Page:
Three Christmas Geese: 1989

 

IMG_0018

This is my last tea towel blog of 2015 and fittingly it is a pure linen, Christmas tea towel that I gave to my mother for Christmas in 1989, her last Christmas.  I cannot remember why I chose this particular one because we never had goose for Christmas dinner; in fact I have never eaten goose.  That is a New Years Resolution – try goose since I have eaten a lot of unusual foods like sparrow in China, Guinea Pig in Ecuador, crocodile in Kenya, kangaroo in Leicester….  On my Twitter account I am being followed by someone who asked me what I considered to be ‘adventure’.  I am not a very daring sort of a person but trying something new is always an adventure: in 2016, goose here I come.

Haappy New Year to all my readers. In a couple of days time the voting will open for the UK Blog Awards for which I have been entered in the category “Best Story Teller”.  If you are bored one day perhaps you would consider voting for me.

Best wishes

Barbara

 

North Conway, New Hampshire: 2008

P5100017.jpg

My holiday in ‘New England in the Fall’ continued from Vermont into New Hampshire (see previous blog).  New Hampshire is a beautiful state with the White Mountain Range; the White Mountains are famous for the slow changing colours of the leaves in the autumn.  This is because of (a) the climate (b) the mixture of deciduous and conifer trees (c) the intermixture with maple trees.  This is the reason so many people travel to New Hampshire to see those glorious colours.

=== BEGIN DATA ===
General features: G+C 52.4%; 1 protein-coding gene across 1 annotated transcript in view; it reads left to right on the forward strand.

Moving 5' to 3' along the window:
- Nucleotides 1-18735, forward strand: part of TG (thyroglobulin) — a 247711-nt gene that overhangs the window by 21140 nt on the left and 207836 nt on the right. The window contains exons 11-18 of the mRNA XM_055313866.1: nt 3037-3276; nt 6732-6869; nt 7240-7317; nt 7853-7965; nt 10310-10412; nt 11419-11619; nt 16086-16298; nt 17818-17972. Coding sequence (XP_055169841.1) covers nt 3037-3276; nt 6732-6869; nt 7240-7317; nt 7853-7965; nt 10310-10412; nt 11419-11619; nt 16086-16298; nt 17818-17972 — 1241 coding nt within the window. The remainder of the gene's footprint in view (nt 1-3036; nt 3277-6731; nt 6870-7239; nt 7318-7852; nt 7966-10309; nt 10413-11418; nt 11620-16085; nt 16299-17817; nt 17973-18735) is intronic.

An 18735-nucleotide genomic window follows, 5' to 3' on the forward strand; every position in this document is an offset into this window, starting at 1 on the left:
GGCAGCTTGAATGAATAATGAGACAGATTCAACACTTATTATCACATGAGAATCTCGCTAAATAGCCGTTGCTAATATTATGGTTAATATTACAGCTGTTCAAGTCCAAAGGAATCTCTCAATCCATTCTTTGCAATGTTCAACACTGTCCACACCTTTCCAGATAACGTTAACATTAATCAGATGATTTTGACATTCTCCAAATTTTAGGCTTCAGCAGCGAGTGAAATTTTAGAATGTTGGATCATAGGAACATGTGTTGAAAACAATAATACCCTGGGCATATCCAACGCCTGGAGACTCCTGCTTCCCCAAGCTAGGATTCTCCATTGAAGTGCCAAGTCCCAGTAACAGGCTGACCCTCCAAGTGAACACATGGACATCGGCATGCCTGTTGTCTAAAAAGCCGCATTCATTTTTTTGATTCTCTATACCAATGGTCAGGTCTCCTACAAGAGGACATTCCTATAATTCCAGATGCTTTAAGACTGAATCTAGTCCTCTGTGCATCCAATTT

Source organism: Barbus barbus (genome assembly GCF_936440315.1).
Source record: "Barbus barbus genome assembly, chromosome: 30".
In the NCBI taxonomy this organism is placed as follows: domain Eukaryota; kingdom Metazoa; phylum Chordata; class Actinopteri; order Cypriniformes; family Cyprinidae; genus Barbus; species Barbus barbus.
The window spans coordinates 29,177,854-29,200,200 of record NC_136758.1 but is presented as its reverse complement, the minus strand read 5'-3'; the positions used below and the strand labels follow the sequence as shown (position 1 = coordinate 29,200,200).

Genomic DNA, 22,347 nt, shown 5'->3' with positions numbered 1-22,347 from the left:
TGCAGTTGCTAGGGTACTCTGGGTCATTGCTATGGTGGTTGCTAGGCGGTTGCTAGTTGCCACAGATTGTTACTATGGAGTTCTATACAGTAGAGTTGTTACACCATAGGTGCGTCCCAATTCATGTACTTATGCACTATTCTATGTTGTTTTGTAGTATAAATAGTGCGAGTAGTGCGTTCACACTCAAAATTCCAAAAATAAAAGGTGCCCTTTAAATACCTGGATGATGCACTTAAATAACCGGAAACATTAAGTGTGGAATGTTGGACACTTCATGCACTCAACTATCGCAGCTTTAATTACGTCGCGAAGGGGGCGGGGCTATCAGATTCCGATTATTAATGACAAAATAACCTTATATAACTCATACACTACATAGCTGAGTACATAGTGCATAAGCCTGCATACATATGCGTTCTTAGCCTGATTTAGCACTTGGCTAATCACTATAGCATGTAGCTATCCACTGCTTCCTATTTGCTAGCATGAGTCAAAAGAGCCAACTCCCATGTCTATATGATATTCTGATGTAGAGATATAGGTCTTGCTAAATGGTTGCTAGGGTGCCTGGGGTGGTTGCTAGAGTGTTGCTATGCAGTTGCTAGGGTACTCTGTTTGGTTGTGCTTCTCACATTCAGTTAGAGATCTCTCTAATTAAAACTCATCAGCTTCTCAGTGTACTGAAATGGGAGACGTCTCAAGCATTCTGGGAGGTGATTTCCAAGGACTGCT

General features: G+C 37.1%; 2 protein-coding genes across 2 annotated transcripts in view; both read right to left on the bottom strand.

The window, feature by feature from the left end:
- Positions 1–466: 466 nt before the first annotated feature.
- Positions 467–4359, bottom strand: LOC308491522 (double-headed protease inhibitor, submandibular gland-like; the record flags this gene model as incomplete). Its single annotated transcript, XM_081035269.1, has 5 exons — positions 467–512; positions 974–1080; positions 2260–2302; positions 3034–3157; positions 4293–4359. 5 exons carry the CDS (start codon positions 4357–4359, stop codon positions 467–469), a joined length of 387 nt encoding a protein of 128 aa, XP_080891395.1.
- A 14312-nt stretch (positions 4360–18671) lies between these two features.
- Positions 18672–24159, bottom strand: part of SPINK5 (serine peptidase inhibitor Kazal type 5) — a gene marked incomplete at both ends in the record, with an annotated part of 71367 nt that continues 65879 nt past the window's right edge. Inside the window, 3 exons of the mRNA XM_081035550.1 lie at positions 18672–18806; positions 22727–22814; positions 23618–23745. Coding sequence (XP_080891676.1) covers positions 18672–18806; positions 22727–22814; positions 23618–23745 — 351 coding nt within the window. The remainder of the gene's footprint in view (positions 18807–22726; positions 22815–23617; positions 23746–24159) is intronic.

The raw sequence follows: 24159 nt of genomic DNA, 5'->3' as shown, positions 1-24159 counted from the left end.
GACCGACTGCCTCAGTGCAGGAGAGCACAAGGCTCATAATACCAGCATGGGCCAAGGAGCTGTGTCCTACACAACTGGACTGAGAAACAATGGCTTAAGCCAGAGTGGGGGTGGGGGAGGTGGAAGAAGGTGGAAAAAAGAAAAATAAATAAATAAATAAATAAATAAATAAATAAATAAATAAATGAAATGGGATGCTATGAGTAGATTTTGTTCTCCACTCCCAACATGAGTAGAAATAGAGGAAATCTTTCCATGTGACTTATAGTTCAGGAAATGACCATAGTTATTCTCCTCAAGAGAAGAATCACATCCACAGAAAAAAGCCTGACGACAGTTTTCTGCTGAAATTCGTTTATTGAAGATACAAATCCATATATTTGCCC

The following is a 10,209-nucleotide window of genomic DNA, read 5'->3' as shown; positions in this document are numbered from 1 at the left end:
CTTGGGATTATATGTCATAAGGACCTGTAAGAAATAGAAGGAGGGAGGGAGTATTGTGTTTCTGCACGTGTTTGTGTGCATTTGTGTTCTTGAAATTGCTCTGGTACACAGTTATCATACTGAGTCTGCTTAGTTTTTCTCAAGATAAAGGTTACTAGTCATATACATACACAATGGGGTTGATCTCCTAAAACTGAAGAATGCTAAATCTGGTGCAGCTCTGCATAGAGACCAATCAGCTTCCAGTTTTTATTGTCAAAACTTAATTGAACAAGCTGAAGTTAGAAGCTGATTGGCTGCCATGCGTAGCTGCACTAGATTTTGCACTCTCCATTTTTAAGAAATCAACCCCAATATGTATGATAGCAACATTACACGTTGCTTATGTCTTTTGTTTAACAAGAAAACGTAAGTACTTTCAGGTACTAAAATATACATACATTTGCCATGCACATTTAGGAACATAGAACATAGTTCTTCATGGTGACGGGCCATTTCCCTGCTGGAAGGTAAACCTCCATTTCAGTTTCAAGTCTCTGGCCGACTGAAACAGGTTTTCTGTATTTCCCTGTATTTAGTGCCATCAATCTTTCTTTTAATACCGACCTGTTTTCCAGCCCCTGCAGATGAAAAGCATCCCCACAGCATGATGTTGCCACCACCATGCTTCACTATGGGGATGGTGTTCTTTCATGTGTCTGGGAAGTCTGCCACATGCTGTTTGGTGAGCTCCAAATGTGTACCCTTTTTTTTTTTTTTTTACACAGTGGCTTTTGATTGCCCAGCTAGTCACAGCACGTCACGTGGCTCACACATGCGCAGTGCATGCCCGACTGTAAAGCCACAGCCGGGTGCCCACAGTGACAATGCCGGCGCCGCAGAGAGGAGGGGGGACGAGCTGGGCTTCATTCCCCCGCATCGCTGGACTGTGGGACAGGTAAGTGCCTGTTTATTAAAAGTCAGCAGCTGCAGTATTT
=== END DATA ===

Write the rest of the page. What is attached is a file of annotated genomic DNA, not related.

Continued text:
In North Conway, a small typical clapperboard town with a population of around 2000, I found this tea towel.  North Conway is renown for its shops.  The tea towel is simple: three conifers under which is written North Conway NH.  OK, you could argue that this wasn’t a Christmas tea towel because it doesn’t say Happy Christmas and you could argue that it was more representative of the reason people come to New Hampshire i.e. The Fall.  However, in my eyes, it is pure, classic Christmas, Christmas trees.

New Hampshire is on the border with Canada; it was the first North American colony to establish a government, independent of Britain.  New Hampshire was one of the original 13 United States of America.  For someone with a background in American history this was very exciting.  However, more exciting was the fact that the small town of Gilmanton, which we passed through, was the inspiration for Peyton Place. Do you remember Peyton Place, both the book (written in 1956) and the TV series which started in 1964?  Do you remember Dorothy Malone, Mia Farrow, Ryan O’Neal and Barbara Parkins?  If you don’t,  you missed the first ‘Soap’ which ran for 514 episodes, three times a week.  Peyton Place was one of the first adult books I read; it was gripping but I don’t think I missed an episode of Peyton Place (and that was something in an era where there wasn’t the opportunity to record anything).  When I use this tea towel, I remember the leaves turning orange, red, brown, tangerine, yellow; I remember the White Mountains and I remember those heady days of Peyton Place and the disappointment when I heard for the last time “The continuing story of Peyton Place” which was the introductory line to every episode, from the very beginning.

Click here to return to the Virtual Tea Towel Museum

https://virtualteatowelmuseum.com/2017/05/12/the-christmas-collection/

Christmas Trees and Snowflakes: 2010

P5100015.jpg